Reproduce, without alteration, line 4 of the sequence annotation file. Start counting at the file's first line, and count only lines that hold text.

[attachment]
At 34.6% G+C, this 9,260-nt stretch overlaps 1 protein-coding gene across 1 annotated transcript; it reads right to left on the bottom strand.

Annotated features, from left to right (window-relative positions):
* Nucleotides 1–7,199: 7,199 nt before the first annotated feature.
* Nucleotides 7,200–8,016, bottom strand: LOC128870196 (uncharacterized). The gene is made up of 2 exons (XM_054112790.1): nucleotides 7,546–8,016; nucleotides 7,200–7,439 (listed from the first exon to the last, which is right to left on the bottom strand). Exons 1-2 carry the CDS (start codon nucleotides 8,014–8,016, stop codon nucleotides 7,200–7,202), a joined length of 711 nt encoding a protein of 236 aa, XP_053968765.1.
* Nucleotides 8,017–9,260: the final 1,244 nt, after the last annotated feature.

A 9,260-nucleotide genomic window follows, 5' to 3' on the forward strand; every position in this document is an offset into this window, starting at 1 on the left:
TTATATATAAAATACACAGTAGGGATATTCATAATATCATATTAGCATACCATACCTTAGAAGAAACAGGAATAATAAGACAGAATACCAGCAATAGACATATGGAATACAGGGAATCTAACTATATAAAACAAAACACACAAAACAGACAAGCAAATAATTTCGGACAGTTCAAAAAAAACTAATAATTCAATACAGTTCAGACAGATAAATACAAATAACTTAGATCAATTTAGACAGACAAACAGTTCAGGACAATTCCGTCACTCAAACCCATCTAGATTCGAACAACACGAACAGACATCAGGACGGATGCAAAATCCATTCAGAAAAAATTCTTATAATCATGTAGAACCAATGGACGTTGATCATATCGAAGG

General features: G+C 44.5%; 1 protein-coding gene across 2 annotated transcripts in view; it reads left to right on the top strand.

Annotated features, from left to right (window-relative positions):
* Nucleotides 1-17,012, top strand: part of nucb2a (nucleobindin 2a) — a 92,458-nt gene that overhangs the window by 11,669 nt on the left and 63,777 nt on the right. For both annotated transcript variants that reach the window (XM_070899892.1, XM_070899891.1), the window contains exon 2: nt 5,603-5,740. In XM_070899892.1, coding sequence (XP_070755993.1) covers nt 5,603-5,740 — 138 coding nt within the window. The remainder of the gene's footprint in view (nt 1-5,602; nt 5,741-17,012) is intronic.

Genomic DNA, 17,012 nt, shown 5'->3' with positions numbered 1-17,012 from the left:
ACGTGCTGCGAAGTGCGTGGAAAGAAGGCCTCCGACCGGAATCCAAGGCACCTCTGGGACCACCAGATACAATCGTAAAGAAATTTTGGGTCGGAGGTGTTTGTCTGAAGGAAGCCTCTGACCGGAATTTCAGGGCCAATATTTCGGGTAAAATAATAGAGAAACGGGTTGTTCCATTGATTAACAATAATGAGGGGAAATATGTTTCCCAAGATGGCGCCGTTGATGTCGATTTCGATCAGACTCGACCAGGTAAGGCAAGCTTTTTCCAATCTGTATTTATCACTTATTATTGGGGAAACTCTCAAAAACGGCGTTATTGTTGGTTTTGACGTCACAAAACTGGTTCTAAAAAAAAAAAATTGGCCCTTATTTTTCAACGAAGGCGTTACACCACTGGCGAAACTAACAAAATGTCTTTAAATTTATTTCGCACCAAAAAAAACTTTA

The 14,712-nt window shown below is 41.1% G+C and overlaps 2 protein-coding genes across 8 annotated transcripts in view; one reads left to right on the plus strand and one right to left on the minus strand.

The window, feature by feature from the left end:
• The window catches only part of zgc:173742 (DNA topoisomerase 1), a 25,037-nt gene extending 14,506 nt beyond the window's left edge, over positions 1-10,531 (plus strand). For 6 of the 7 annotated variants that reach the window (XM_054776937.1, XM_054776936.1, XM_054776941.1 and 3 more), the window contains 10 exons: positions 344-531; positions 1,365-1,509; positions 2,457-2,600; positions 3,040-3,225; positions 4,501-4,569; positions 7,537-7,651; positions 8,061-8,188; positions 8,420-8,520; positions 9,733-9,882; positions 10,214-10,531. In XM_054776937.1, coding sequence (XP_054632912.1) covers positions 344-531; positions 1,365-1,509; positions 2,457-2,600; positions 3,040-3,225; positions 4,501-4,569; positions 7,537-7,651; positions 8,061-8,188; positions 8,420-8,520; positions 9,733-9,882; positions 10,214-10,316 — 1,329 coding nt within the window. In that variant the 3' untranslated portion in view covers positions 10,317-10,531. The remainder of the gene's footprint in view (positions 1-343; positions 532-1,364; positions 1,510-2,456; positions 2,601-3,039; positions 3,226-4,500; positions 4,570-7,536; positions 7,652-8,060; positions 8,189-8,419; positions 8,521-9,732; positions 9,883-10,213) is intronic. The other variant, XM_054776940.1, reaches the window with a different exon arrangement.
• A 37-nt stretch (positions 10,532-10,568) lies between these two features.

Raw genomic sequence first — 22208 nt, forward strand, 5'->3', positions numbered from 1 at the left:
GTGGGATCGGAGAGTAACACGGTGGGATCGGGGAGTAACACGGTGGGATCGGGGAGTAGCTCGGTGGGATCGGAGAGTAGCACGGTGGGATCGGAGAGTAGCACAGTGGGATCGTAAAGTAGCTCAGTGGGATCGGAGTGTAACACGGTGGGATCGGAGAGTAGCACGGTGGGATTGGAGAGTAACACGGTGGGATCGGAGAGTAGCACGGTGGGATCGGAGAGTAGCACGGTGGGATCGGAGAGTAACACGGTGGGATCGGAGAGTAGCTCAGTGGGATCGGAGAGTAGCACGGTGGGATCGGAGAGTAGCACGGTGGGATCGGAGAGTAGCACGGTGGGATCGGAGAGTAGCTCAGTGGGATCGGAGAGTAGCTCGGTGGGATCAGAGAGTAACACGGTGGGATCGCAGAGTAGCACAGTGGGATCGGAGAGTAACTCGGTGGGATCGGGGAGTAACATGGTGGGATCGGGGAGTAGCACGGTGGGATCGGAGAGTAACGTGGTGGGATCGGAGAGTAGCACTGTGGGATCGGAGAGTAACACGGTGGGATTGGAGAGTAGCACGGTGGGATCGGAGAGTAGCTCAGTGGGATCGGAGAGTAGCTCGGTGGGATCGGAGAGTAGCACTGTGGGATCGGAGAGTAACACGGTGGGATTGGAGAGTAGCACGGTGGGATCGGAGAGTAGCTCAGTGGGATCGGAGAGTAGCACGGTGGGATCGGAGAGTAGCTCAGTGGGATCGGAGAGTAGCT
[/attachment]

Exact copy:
* Nucleotides 7,200–8,016, bottom strand: LOC128870196 (uncharacterized). The gene is made up of 2 exons (XM_054112790.1): nucleotides 7,546–8,016; nucleotides 7,200–7,439 (listed from the first exon to the last, which is right to left on the bottom strand). Exons 1-2 carry the CDS (start codon nucleotides 8,014–8,016, stop codon nucleotides 7,200–7,202), a joined length of 711 nt encoding a protein of 236 aa, XP_053968765.1.